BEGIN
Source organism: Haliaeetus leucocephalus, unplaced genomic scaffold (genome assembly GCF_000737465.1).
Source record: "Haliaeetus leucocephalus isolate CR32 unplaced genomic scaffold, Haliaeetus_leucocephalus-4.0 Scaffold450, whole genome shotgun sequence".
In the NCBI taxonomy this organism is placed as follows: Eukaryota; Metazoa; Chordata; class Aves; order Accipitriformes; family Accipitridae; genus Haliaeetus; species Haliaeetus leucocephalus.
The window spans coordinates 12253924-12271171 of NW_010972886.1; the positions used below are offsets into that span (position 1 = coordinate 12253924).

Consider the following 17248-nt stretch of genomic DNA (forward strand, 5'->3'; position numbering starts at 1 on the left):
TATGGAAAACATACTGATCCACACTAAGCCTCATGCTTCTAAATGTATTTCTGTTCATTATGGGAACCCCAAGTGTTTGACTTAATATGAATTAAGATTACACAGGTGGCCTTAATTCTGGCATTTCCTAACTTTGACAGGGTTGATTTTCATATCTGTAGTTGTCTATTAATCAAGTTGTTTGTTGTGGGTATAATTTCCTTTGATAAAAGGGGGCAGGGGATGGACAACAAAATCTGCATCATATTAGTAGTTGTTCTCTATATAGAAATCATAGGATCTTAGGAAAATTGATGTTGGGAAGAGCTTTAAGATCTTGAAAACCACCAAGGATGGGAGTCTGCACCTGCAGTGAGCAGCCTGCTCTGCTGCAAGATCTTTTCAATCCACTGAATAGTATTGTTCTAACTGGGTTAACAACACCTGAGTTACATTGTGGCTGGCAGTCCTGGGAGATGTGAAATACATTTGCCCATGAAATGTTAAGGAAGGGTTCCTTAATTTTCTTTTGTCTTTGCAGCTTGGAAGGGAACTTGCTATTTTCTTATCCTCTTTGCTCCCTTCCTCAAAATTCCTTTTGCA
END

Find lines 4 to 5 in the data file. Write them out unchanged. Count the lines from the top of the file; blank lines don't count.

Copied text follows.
The window spans coordinates 12253924-12271171 of NW_010972886.1; the positions used below are offsets into that span (position 1 = coordinate 12253924).

Consider the following 17248-nt stretch of genomic DNA (forward strand, 5'->3'; position numbering starts at 1 on the left):